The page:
How does our brain recognize the feelings of others?

Understanding how to recognize emotions is a fascinating journey into the complex meanderings of the brain. Emotions serve as a living canvas through which we experience and navigate the world, influencing our thoughts, behaviors, and interactions. From the joy of laughing together to the sting of a heartfelt goodbye, emotions color every aspect of our lives. However, behind these rich experiences lies a complex neural symphony orchestrated by the brain.

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Cognitive Genetics research group coordinated by Dr. Francesco Papalio from the Italian Institute of Technology (IIT) Discover the brain network found in animals and humans, which allows you to recognize the feelings of others. Research published in the journal Natural Neuroscience It paves the way for the development of new and more effective treatment strategies for neurodevelopmental diseases, such as schizophrenia or autism, in which social functions are impaired.

Emotions are under the control of two separate regions of the brain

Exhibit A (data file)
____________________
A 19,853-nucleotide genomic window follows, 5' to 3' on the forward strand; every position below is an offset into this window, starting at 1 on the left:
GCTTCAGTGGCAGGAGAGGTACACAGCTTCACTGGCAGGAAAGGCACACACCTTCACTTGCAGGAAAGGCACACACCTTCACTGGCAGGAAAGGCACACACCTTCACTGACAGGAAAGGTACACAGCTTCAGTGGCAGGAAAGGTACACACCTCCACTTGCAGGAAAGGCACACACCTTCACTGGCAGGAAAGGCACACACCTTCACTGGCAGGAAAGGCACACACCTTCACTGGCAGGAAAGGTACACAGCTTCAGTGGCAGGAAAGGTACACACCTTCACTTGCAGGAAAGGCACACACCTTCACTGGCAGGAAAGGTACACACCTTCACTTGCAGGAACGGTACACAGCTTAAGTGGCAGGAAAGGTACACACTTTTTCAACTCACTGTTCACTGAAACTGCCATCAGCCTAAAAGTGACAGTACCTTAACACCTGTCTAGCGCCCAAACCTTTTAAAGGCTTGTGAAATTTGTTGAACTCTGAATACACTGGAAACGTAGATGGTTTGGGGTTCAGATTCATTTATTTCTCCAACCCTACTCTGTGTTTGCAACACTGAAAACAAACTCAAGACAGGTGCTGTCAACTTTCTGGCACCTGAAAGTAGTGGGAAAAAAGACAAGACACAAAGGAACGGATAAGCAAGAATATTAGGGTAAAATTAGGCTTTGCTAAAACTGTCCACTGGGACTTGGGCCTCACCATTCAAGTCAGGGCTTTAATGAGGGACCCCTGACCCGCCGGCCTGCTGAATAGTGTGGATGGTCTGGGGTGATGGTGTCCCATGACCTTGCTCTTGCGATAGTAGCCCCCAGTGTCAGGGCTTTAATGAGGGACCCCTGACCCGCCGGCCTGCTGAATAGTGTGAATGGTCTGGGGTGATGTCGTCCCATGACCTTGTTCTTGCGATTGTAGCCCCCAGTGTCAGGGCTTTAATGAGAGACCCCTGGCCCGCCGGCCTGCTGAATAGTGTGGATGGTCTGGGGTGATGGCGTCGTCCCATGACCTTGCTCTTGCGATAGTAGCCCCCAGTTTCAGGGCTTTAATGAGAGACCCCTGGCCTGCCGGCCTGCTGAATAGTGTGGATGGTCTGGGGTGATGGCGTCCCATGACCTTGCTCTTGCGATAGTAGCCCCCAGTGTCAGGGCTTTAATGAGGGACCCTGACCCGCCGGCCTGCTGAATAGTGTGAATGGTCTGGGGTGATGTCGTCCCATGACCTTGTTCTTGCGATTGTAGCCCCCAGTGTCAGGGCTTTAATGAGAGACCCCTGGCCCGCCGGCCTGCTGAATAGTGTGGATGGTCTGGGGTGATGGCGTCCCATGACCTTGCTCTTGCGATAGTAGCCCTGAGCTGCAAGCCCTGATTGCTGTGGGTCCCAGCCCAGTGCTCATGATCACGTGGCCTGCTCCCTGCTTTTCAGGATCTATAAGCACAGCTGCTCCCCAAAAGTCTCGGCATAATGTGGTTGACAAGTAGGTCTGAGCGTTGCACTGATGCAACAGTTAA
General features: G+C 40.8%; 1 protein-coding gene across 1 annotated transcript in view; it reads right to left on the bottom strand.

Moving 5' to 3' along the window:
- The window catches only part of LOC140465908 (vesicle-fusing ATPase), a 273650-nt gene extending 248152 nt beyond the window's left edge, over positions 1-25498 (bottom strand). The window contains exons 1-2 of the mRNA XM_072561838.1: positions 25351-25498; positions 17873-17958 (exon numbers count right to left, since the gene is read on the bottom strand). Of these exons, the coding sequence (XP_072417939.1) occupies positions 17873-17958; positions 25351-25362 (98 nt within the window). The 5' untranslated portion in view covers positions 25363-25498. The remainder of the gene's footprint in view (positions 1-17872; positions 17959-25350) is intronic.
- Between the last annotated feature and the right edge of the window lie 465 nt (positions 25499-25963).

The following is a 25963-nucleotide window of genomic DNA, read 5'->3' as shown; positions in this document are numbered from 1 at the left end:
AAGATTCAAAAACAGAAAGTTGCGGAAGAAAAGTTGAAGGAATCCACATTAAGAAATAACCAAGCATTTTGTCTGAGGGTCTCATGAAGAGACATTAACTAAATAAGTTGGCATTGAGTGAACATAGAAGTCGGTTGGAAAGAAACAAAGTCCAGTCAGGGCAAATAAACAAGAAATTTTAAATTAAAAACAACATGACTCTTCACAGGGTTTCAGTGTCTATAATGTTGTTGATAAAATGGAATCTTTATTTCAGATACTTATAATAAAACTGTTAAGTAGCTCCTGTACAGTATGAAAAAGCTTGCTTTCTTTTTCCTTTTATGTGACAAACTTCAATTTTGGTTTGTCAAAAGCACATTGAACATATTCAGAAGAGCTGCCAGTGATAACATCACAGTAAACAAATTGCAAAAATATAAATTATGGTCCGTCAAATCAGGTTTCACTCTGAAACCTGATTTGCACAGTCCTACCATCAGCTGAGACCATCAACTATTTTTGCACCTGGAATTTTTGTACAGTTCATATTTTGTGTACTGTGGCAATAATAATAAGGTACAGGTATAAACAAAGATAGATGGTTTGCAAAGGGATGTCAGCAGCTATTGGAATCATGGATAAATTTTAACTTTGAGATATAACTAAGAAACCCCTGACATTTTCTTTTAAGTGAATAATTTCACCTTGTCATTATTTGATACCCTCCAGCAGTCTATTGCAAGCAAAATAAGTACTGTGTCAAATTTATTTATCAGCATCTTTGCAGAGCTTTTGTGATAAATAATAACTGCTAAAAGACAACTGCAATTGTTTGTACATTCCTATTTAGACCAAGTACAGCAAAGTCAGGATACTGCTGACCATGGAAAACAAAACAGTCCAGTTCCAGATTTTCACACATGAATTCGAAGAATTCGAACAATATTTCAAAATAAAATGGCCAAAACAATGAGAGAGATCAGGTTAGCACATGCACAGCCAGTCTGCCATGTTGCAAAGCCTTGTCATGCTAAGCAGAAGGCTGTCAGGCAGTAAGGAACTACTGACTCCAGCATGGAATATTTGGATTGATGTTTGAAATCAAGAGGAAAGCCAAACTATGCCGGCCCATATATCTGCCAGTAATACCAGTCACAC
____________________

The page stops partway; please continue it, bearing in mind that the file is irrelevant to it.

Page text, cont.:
Recognizing emotions expressed by others and responding appropriately is an essential skill for animals because it increases their ability to interact effectively with their peers, thus increasing their likelihood of survival. The brain mechanisms behind this process remain largely unknown, even in humans.

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Using cutting-edge techniques, Dr. Francesco Papaleo’s team has discovered a brain circuit involved in social cognitive processes that had not been studied before. It consists of a group of specific neurons that connect two distant regions of the brain: the prefrontal cortex and the retrosplenial cortex.

Neurons captured by fluorescence microscopy/image. IIT

In humans, the function of this association was tested in a trial involving more than 1,000 volunteers. Each participant had to watch a screen displaying faces with angry, happy, or neutral expressions. During the test, the researchers recorded brain activity using magnetic resonance imaging (MRI) to see which areas of the brain were activated. The results confirmed a relationship between the activity of two brain circuit regions – the prefrontal cortex and the retrosplenial cortex – and emotion recognition.

Dr. Francesco Papaleo explains:

We are excited about these new findings because they advance our understanding of the brain circuits that encode, and thus make us responsive to, the emotions of others. We would like to have a broader view of how these mechanisms work, especially how they change in psychiatric and neurodevelopmental disorders.

Current medications used to treat neurodevelopmental disorders are not selective; they affect many types of neurons at random. It seems possible to develop therapeutic strategies that target specific brain circuits to reduce side effects while increasing treatment effectiveness.

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